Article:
Poetics of Cinema 2 (2007, Raoul Ruiz)

I don’t get 99% of his references, and I lose about 90% of his trains of thought, but I like these books anyway. Some good bits:

My goal is to show that certain germinal images or instant fictions are the best starting point for a film that wishes to have a poetic pretext.
On many occasions I have been asked whether: “All types of cinema must necessarily be poetic. Might a simply narrative cinema not be possible in our times? A type of cinema for which things are simply interesting as peripeteias?”
Yes and no.
I have already said this before: cinema is condemned to be poetic. It cannot but be poetic. One cannot ignore this aspect of its nature. For poetry will always be there, within out reach. If so, then why not use it?
Although it is true… that in most films poetry is incidental, more often than not it’s there partly due to the fact that it has been ignored; nor is poetry really found in so-called beautiful things: rivers, landscapes, mountains and sunsets. Rather, we find it in the haphazard intersecting of sequences, in the instances of narrative incoherence and in crossing sight lines.
Yet, it is there. It is.
From this point of view, poetry is endemic in cinema.

Describing the roles of different people on a movie set, “A lighting technician is above all a maker of shadows. Though nobody seems to notice.” He then suggests that movie studios could hire a philosopher “to destroy all that seems evident.”

Cinema ought to continually play with the harmony and lack of harmony that exists between narrative evidence and visual doubt (that which I have just seen- have I indeed seen it?)

Film is “a language, but composed solely of verbs.”

I don’t know what “this idea” refers to, and I read it twice.

In our field, in the practice of cinema, this idea… suggests the possibility of linking ideas, sequences and situations, which, though placed in different parts of the film, and despite what the distances between them may be (or rather, and I would be willing to say, the greater the distance the better), connect with each other, one reinvigorating the other. Not only because they participate in the same intensity, but also because they have the same ‘sequence of durations’. Five or six shots remind us of another five or six shots from another film and they feed each other by means of an effect that I call ‘mirrors of duration’. It’s not that these shots last the same amount of time. Rather, here we have two intensities, which I am tempted to call states of fascination, producing the effect of emotional detachment.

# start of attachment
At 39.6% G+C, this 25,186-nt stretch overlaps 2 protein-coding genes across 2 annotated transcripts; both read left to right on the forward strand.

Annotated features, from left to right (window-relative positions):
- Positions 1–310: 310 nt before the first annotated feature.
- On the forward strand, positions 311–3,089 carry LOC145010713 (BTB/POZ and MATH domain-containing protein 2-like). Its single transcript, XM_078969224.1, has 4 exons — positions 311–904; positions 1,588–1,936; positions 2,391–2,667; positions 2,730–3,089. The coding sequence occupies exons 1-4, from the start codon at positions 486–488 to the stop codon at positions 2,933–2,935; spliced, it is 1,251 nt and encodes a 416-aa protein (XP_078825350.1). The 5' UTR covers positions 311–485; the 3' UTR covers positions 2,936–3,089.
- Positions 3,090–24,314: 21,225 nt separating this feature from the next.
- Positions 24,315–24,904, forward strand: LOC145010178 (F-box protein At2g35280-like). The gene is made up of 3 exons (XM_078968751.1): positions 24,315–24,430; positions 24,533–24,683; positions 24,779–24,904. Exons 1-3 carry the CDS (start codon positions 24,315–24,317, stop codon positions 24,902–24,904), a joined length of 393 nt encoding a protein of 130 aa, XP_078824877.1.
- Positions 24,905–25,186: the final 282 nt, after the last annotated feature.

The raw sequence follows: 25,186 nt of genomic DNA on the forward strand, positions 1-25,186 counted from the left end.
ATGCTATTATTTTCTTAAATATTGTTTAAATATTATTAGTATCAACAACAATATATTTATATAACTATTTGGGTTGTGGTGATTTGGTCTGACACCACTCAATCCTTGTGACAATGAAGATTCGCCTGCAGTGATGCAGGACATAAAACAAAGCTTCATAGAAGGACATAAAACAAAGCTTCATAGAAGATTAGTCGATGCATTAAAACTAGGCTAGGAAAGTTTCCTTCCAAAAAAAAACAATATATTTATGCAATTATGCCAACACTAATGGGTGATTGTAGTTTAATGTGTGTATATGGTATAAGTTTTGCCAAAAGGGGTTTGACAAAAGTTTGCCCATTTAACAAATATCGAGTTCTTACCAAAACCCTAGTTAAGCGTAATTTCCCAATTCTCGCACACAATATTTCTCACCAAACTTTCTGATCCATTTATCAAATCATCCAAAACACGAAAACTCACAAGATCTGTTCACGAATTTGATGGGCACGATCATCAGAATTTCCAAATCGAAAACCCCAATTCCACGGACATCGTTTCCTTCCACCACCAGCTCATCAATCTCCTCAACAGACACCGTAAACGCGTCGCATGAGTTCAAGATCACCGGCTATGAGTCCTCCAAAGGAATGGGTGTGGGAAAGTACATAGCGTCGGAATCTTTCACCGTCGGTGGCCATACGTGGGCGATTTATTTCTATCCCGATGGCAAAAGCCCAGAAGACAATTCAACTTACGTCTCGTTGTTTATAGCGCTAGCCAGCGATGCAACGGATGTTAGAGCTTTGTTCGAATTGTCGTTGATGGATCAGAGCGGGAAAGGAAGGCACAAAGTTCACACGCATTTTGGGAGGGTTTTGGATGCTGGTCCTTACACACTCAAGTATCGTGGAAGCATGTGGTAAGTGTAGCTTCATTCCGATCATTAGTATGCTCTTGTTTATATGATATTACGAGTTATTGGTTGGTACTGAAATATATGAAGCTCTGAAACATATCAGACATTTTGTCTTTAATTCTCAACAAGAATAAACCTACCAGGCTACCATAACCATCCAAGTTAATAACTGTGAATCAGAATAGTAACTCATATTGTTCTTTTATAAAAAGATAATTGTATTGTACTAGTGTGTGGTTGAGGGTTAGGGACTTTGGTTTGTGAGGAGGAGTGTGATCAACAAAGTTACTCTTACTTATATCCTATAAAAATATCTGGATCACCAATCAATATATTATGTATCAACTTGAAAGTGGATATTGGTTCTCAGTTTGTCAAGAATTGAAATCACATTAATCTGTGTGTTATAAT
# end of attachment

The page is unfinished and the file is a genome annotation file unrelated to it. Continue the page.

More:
After beginning to describe the plot of an imaginary film:

Up till this point we’ve had a film about justice, about the act of judgment. A film about. And I seem to recall having mentioned that I find it hard to tolerate and, above all, to make films about … (We should remember that the first question that the average American viewer will pose when confronted by a film that perplexes him is: “What is this film about?”).

He swears the following is “not lacking in all good sense or reason as it might seem initially”:

A few days ago, together with some friends, we played with the following idea-situation: if we accept that what Hitler really wanted was to take possession of Vienna, then it would have been enough for him to stroll through the city’s streets, walk every now and then into one of the cafes, observe the people, breathe in the contradictory odours that escaped from the city’s chimneys. However, it seems that it was indispensable for him to be accompanied by an army and that he be worshipped by the dumbstruck masses. When we enter a film, we would like somehow to appropriate it ourselves, we wish to invade it, we would like for it to adhere to our expectations.

Oooh, a promised third volume:

In the third volume of the Poetics of Cinema, I will be much more explicit, more generous, regarding analyses of specific cases and in proposing exercises.

Ruiz notices his own book’s roundabout nature:

I would like to write: “Yet we shall develop this theme later”. But the translators, who at this very moment are rewriting my words into inadequate and foreign tongues, have already made me realise that each time I have said “but this theme will concern us later”, I have, in fact, forgotten it forever.


How does one represent all men, Jedermann, as king of the world? As a lonely man? As the dictator who strolling through the palace of ten thousand mirrors confuses himself with his 200 doubles? Or as one who, smiling under the rain, is condemned to smile even in his coffin, for they are always filming him? The image-man, let’s say Tony Blair (NB A. Blair, the Prime Minister of Great Britain as the first edition of this book was in print, deceased two years later).

On metaphors:

Often, and at times immodestly, I have made use of metaphors in order to approach intuitively certain ideas; many of which could best be described as images and half-glimpsed visions. I hope that among them it is the angelic smile rather than the sardonic irony or the biting impetuousness that has the upper hand. ‘Metaphor’ is a word that has a bad reputation among theorists. To use it implies that one does not have clear ideas, and in that case, the best thing to do is to remain silent. That may be so and I regret it. Yet, in the present state of the arts: does anyone have clear ideas?